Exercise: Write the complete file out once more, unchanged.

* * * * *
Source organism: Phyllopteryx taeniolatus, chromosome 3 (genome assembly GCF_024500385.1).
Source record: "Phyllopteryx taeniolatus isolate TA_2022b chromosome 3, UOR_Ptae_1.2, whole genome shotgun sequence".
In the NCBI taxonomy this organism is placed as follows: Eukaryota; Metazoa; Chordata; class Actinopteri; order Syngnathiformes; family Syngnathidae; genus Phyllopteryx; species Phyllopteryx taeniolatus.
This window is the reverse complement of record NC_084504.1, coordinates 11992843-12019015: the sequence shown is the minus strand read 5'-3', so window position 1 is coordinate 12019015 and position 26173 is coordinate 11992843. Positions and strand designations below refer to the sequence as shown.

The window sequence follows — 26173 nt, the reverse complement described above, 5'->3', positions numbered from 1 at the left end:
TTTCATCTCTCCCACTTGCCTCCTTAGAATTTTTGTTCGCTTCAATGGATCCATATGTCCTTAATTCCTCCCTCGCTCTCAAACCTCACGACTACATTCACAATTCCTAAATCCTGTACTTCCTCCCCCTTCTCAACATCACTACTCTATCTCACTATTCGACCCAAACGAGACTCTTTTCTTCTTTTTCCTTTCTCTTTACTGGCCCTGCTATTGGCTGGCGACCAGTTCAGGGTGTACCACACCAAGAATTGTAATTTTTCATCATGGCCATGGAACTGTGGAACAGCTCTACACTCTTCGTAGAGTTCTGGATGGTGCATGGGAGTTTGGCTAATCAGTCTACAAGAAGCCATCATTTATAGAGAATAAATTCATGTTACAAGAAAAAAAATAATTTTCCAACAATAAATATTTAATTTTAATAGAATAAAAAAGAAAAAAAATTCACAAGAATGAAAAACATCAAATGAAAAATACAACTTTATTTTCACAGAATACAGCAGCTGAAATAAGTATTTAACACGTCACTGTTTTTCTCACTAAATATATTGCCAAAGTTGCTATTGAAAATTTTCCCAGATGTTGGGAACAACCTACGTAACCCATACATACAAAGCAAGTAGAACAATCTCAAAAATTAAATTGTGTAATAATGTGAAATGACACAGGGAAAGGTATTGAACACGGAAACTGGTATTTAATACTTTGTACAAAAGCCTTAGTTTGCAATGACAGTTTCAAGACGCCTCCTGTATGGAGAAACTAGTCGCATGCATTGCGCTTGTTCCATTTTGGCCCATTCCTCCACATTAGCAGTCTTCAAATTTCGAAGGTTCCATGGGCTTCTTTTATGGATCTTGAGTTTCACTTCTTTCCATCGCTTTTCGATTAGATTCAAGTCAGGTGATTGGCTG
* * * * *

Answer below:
Source organism: Phyllopteryx taeniolatus, chromosome 3 (genome assembly GCF_024500385.1).
Source record: "Phyllopteryx taeniolatus isolate TA_2022b chromosome 3, UOR_Ptae_1.2, whole genome shotgun sequence".
In the NCBI taxonomy this organism is placed as follows: Eukaryota; Metazoa; Chordata; class Actinopteri; order Syngnathiformes; family Syngnathidae; genus Phyllopteryx; species Phyllopteryx taeniolatus.
This window is the reverse complement of record NC_084504.1, coordinates 11992843-12019015: the sequence shown is the minus strand read 5'-3', so window position 1 is coordinate 12019015 and position 26173 is coordinate 11992843. Positions and strand designations below refer to the sequence as shown.

The window sequence follows — 26173 nt, the reverse complement described above, 5'->3', positions numbered from 1 at the left end:
TTTCATCTCTCCCACTTGCCTCCTTAGAATTTTTGTTCGCTTCAATGGATCCATATGTCCTTAATTCCTCCCTCGCTCTCAAACCTCACGACTACATTCACAATTCCTAAATCCTGTACTTCCTCCCCCTTCTCAACATCACTACTCTATCTCACTATTCGACCCAAACGAGACTCTTTTCTTCTTTTTCCTTTCTCTTTACTGGCCCTGCTATTGGCTGGCGACCAGTTCAGGGTGTACCACACCAAGAATTGTAATTTTTCATCATGGCCATGGAACTGTGGAACAGCTCTACACTCTTCGTAGAGTTCTGGATGGTGCATGGGAGTTTGGCTAATCAGTCTACAAGAAGCCATCATTTATAGAGAATAAATTCATGTTACAAGAAAAAAAATAATTTTCCAACAATAAATATTTAATTTTAATAGAATAAAAAAGAAAAAAAATTCACAAGAATGAAAAACATCAAATGAAAAATACAACTTTATTTTCACAGAATACAGCAGCTGAAATAAGTATTTAACACGTCACTGTTTTTCTCACTAAATATATTGCCAAAGTTGCTATTGAAAATTTTCCCAGATGTTGGGAACAACCTACGTAACCCATACATACAAAGCAAGTAGAACAATCTCAAAAATTAAATTGTGTAATAATGTGAAATGACACAGGGAAAGGTATTGAACACGGAAACTGGTATTTAATACTTTGTACAAAAGCCTTAGTTTGCAATGACAGTTTCAAGACGCCTCCTGTATGGAGAAACTAGTCGCATGCATTGCGCTTGTTCCATTTTGGCCCATTCCTCCACATTAGCAGTCTTCAAATTTCGAAGGTTCCATGGGCTTCTTTTATGGATCTTGAGTTTCACTTCTTTCCATCGCTTTTCGATTAGATTCAAGTCAGGTGATTGGCTG